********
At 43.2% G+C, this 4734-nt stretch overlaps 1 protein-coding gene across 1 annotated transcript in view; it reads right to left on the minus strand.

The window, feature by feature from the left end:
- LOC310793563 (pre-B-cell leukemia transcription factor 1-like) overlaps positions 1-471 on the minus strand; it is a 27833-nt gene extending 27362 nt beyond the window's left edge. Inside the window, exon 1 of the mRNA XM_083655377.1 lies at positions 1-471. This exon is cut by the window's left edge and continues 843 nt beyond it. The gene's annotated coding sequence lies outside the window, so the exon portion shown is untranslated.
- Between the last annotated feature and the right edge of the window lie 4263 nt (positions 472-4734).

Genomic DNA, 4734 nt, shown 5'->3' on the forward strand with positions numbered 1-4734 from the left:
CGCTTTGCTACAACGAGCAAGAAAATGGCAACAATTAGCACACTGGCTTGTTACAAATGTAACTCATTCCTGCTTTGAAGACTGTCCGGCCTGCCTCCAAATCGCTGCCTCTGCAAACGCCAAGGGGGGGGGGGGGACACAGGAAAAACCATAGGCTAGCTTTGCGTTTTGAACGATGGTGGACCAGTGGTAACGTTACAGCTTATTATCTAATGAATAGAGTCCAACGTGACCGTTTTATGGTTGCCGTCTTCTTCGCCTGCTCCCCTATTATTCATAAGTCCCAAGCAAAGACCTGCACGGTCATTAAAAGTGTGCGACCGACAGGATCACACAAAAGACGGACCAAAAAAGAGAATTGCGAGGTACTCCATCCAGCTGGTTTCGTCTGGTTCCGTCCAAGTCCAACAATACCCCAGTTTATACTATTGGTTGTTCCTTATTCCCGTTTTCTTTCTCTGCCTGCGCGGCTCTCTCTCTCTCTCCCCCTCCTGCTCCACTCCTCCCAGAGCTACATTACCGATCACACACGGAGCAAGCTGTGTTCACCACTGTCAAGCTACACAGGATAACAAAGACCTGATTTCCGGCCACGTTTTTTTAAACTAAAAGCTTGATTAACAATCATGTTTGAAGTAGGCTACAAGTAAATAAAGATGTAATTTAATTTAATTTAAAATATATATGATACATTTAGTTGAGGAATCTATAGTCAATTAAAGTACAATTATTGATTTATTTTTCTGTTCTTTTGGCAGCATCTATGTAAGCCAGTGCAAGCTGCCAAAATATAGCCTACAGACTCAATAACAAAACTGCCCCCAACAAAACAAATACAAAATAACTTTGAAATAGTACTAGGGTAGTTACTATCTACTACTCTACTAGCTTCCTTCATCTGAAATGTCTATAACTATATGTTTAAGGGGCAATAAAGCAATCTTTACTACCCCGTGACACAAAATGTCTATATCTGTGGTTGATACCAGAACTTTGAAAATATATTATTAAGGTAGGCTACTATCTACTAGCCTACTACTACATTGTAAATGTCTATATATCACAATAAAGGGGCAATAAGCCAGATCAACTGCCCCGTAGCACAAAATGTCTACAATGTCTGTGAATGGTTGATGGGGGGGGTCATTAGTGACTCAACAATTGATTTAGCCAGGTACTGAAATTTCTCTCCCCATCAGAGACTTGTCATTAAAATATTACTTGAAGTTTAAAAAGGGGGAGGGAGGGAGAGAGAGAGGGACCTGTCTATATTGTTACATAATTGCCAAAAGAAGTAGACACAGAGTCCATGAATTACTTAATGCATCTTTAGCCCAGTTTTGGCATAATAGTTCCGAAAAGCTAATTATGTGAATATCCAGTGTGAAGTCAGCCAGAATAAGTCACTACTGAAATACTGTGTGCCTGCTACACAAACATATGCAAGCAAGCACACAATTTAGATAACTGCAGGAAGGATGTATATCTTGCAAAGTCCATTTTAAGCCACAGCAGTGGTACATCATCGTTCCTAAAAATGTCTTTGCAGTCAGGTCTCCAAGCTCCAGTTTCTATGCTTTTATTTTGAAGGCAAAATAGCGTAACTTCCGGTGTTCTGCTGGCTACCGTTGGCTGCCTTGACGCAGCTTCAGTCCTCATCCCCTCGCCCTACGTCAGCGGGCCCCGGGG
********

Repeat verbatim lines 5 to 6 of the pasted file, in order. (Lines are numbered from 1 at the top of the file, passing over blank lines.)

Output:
Genomic DNA, 4734 nt, shown 5'->3' on the forward strand with positions numbered 1-4734 from the left:
CGCTTTGCTACAACGAGCAAGAAAATGGCAACAATTAGCACACTGGCTTGTTACAAATGTAACTCATTCCTGCTTTGAAGACTGTCCGGCCTGCCTCCAAATCGCTGCCTCTGCAAACGCCAAGGGGGGGGGGGGGACACAGGAAAAACCATAGGCTAGCTTTGCGTTTTGAACGATGGTGGACCAGTGGTAACGTTACAGCTTATTATCTAATGAATAGAGTCCAACGTGACCGTTTTATGGTTGCCGTCTTCTTCGCCTGCTCCCCTATTATTCATAAGTCCCAAGCAAAGACCTGCACGGTCATTAAAAGTGTGCGACCGACAGGATCACACAAAAGACGGACCAAAAAAGAGAATTGCGAGGTACTCCATCCAGCTGGTTTCGTCTGGTTCCGTCCAAGTCCAACAATACCCCAGTTTATACTATTGGTTGTTCCTTATTCCCGTTTTCTTTCTCTGCCTGCGCGGCTCTCTCTCTCTCTCCCCCTCCTGCTCCACTCCTCCCAGAGCTACATTACCGATCACACACGGAGCAAGCTGTGTTCACCACTGTCAAGCTACACAGGATAACAAAGACCTGATTTCCGGCCACGTTTTTTTAAACTAAAAGCTTGATTAACAATCATGTTTGAAGTAGGCTACAAGTAAATAAAGATGTAATTTAATTTAATTTAAAATATATATGATACATTTAGTTGAGGAATCTATAGTCAATTAAAGTACAATTATTGATTTATTTTTCTGTTCTTTTGGCAGCATCTATGTAAGCCAGTGCAAGCTGCCAAAATATAGCCTACAGACTCAATAACAAAACTGCCCCCAACAAAACAAATACAAAATAACTTTGAAATAGTACTAGGGTAGTTACTATCTACTACTCTACTAGCTTCCTTCATCTGAAATGTCTATAACTATATGTTTAAGGGGCAATAAAGCAATCTTTACTACCCCGTGACACAAAATGTCTATATCTGTGGTTGATACCAGAACTTTGAAAATATATTATTAAGGTAGGCTACTATCTACTAGCCTACTACTACATTGTAAATGTCTATATATCACAATAAAGGGGCAATAAGCCAGATCAACTGCCCCGTAGCACAAAATGTCTACAATGTCTGTGAATGGTTGATGGGGGGGGTCATTAGTGACTCAACAATTGATTTAGCCAGGTACTGAAATTTCTCTCCCCATCAGAGACTTGTCATTAAAATATTACTTGAAGTTTAAAAAGGGGGAGGGAGGGAGAGAGAGAGGGACCTGTCTATATTGTTACATAATTGCCAAAAGAAGTAGACACAGAGTCCATGAATTACTTAATGCATCTTTAGCCCAGTTTTGGCATAATAGTTCCGAAAAGCTAATTATGTGAATATCCAGTGTGAAGTCAGCCAGAATAAGTCACTACTGAAATACTGTGTGCCTGCTACACAAACATATGCAAGCAAGCACACAATTTAGATAACTGCAGGAAGGATGTATATCTTGCAAAGTCCATTTTAAGCCACAGCAGTGGTACATCATCGTTCCTAAAAATGTCTTTGCAGTCAGGTCTCCAAGCTCCAGTTTCTATGCTTTTATTTTGAAGGCAAAATAGCGTAACTTCCGGTGTTCTGCTGGCTACCGTTGGCTGCCTTGACGCAGCTTCAGTCCTCATCCCCTCGCCCTACGTCAGCGGGCCCCGGGG